The Myriad of Ways to Carry Concealed

The number of ways you can carry a handgun for personal protection is almost as vast as the number of firearms available to choose from. Since the advent of pistols themselves, humans have come up with a variety of ingenious and sometimes risky methods of concealing firearms. We’re going to focus on the concealed carry of handguns and the different methods rather than open carry, although they often overlap each other. Each method has strengths and weaknesses, and by the end, you’ll have a better understanding of which suits you best.


For centuries, the most common method for carrying pistols has been on a belt or in the waistband. If you imagine your belt buckle as “12 o’clock” on your waist, pistols are most often placed on the beltline between 3:00 and 5:00. This was made popular by the idea that you wanted the front of your body unemcumbered in a fight. Often in the past, firearms that were concealed in the waistband were small both in size and caliber. They were used either as a compliment to a larger firearm that was open-carried or on their own for use at a very close range, sometimes even within arms’ reach – also referred to as “contact distance”. For retention, you might be lucky to have friction from the holster itself to keep the gun from moving. But, many times, these tiny pistols were carried in a vest pocket or tucked into a cloth sash wrapped around the waist. This type of “unholstered carry” has inherent safety issues.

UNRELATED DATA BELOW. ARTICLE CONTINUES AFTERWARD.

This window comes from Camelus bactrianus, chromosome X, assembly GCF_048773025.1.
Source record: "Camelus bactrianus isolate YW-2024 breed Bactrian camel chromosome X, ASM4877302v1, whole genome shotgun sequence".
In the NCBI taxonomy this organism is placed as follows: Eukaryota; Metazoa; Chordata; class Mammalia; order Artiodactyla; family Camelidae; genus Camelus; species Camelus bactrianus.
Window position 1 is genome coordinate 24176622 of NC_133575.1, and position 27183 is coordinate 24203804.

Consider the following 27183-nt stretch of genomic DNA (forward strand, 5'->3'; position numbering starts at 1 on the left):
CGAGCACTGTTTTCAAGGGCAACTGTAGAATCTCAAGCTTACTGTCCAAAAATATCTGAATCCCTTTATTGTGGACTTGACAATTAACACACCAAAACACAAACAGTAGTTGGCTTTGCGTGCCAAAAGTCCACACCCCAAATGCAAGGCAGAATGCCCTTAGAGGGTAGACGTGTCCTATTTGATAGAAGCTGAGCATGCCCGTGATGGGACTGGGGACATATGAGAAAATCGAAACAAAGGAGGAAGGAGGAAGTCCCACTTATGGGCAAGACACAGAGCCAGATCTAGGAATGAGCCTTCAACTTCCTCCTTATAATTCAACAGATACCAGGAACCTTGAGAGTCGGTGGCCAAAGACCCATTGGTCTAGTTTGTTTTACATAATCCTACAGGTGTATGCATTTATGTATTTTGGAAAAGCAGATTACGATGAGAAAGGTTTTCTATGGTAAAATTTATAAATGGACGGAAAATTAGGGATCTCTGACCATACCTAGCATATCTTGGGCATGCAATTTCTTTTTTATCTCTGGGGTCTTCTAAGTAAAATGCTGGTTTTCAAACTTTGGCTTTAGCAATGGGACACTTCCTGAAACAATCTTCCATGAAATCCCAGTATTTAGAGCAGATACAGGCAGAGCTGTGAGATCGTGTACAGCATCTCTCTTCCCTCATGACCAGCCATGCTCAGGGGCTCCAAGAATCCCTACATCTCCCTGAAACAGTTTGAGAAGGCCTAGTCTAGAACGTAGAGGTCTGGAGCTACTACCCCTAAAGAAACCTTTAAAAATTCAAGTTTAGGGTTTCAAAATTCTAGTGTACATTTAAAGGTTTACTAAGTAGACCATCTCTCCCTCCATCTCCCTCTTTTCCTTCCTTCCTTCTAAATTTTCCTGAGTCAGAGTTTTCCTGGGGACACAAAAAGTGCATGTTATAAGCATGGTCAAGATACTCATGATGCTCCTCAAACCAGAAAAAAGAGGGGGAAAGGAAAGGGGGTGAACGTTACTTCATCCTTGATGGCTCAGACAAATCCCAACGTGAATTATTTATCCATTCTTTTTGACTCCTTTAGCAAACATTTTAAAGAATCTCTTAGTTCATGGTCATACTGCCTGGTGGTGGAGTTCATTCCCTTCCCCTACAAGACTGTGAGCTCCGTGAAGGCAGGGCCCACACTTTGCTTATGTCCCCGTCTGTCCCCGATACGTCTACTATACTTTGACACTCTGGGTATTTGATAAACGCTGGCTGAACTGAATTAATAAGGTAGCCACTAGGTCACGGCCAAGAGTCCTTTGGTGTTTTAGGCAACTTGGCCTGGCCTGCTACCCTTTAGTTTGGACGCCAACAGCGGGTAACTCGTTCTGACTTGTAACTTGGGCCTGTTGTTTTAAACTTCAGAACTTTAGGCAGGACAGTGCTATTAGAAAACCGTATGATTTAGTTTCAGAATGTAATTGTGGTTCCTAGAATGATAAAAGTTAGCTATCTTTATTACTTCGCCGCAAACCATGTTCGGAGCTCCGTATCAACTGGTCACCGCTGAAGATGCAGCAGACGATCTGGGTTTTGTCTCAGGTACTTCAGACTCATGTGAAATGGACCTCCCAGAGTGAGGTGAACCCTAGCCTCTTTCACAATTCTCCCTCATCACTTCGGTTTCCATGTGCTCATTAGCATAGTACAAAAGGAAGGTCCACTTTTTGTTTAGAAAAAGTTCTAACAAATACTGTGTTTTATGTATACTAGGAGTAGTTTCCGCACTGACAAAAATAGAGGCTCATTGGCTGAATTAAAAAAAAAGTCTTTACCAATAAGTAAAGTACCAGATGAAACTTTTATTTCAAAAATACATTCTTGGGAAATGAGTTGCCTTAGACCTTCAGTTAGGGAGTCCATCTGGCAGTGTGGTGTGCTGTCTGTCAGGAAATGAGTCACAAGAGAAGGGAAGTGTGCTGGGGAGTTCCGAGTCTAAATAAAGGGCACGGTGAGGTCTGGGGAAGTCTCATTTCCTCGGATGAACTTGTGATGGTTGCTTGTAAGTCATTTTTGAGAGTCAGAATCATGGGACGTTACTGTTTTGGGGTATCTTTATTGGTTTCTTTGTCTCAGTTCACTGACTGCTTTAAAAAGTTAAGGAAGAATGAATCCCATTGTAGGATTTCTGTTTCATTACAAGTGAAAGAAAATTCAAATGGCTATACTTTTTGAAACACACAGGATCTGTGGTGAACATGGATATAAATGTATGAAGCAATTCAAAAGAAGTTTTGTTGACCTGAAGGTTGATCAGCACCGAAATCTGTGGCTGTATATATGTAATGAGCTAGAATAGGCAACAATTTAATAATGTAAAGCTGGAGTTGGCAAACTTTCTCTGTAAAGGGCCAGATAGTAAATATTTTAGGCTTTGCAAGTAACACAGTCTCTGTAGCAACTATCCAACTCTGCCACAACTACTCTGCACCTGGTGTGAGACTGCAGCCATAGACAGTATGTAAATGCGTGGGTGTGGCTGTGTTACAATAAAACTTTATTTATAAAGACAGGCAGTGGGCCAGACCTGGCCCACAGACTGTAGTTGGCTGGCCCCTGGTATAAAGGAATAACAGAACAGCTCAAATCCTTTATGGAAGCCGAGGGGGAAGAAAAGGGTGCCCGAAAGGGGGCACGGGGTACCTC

Next up is shoulder carry. Typical shoulder holsters are made of leather and place the firearm in the armpit with the muzzle facing either vertically, with the muzzle pointed down the wearers’ body, or horizontally, with the muzzle pointing rearward from under the arm. If you’re wearing a jacket with an open front, a shoulder holster can be a solid option for concealment. The biggest hazard of shoulder holsters facing rearward is that anyone behind the person carrying has a firearm pointed at them the entire time. The draw can also be hazardous to both the individual carrying, and to the people behind and around them as the muzzle sweeps both the arm of the person drawing and everyone to that side of them. 


Then we have ankle carry. Nowadays, ankle carry is mostly seen as the placement of a backup firearm, although this doesn’t have to be the case. Often using a neoprene or cloth holster, some of these also include a snap-closure retention strap similar to those on shoulder holsters discussed above. But many are just friction holsters. The biggest concern with the latter is if running or other strenuous activity is involved. From a safety perspective ankle carry isn’t as dangerous as shoulder carry, however, one should consider when crossing their legs where is that muzzle pointed. The biggest drawback to ankle carry, and the reason it’s used commonly as a secondary or last-ditch carry option, is the draw of the firearm. Typically, the most common draw taught regarding ankle carry is the pratfall or trick fall. This is where someone purposely or through being knocked down lands on their backside and transitions both hands to the ankle, one to clear the pantleg and the other to draw the firearm. For anyone with a fighting background, deliberately putting yourself in a position like that is commonly considered a last resort for good reason. Once on your backside, you give up the ability to move dynamically with your legs or run away.